On the Goe: Elephant Revival melds genres and culture
Living in Colorado we are reminded every day of our cultural heritage.
It’s in the names of our city streets, such as Chipeta and Ute avenues.
Look at the towns that populate the Centennial State such as Cortez, Leadville or Nederland.
Nederland? Hold on, what the heck is a Nederland?
Well, just off the Continental Divide, Nederland was set up as a trading post between the Ute Indians and Western pioneers. A mountain town straight from western folklore, it is quintessential Americana, the kind of stuff you glaze over in Colorado history class.
One group of Nederlanders, a band known as Elephant Revival, cannot escape these cultural roots. In a city founded on the idea of exchanging cultural goods and customs, Elephant Revival is a fusion of culture past and present and celebrator of Americana.
Elephant Revival plays like the simplicity of a cast iron skillet, or at least that’s what you are meant to think. A quintet that weaves harmonies, string and percussion instruments together, it is bare-boned and efficient in its storytelling.
Elephant Revival pulls from the best of American root music to create its sound. It’s not quite bluegrass, or jazz, or Celtic, or folk. It’s simply a melding of all styles.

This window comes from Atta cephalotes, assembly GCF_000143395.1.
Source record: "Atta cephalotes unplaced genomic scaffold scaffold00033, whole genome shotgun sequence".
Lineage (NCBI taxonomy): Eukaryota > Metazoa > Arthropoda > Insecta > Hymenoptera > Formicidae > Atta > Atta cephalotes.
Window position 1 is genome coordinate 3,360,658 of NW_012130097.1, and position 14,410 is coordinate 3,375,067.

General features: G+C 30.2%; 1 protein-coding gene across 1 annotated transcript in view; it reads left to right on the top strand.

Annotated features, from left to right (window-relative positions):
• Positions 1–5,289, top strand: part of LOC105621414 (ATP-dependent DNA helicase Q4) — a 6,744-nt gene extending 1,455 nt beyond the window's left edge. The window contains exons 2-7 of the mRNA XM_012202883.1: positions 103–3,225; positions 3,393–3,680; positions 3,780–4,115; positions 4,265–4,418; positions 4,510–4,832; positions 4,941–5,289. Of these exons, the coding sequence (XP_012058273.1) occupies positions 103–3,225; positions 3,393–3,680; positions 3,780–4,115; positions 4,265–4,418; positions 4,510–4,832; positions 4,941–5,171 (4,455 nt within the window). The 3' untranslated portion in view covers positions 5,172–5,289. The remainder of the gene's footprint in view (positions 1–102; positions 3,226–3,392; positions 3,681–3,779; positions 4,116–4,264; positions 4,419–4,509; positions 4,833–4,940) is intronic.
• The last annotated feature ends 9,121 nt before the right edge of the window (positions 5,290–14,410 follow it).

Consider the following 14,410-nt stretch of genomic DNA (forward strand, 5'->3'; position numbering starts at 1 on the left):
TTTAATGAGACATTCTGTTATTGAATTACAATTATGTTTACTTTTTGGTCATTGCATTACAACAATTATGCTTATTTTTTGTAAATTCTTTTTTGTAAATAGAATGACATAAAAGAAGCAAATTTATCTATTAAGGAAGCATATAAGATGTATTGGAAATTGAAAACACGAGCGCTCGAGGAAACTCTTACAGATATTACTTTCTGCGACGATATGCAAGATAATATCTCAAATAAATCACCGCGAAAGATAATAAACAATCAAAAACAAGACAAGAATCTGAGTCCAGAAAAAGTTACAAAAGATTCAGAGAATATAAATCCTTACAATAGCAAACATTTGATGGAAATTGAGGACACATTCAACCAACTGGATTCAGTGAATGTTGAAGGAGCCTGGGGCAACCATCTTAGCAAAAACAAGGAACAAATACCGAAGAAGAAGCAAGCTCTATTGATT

“Where words fail, music speaks.” That’s the first line on the band’s bio and never clearer than on its 2012 album. “It’s Alive.”
Bonnie Paine’s washboard percussion intro on “Tam Lin Set” sounds like a typewriter tapping out a frantic message. Low guitar tunes add drama, and as the band starts to hit full stride, fiddle carrying the main melody, the song says so much without uttering a word.
Elephant Revival is conscious about the space it occupies. An Americana band at heart, Elephant Revival makes music that speaks volumes about love, loss and everything in between.
On “To and From,” the band sings, “This heart’s a steam engine baby / love is you.” It’s an endearing message rooted in the past, but timeless in nature.
Listen to the band’s sound firsthand on Friday, April 5, at the Mesa Theater and Lounge.
Opening Friday’s proceedings is local favorite The Williams Brothers Band. Also incorporating truly American music styles such as blues, folk, country and funk, The Williams Brothers Band are rock solid in its delivery.
One minute the band can make you feel warm and cozy, like a Sunday afternoon on the back porch, with an acoustic blues based serenade. The next minute the band might channel the raw power of Jimi Hendrix in an electric guitar heavy assault of your senses.
The band has over 20 years experience and are so engrossed in its sound that the band performs live without a set list.
“We just get up and let the music play us,” James Williams says. Williams also hinted that the band may debut new original material and possibly a new cover at Friday’s show.
There is something charming about bands playing music that incorporates our historical roots and values. Groups such as Elephant Revival and The Williams Brothers Band are playing music about country and freedom, characteristics of American life.
They might not break any new creative ground with their music, but their songs authentically capture the collection of ideals that make Americans American.
Don’t you just feel at home when listening to this style of music? I do. The thing about Americana is that its not somber nostalgic tones of years bygone, its a holistic celebration of all good things.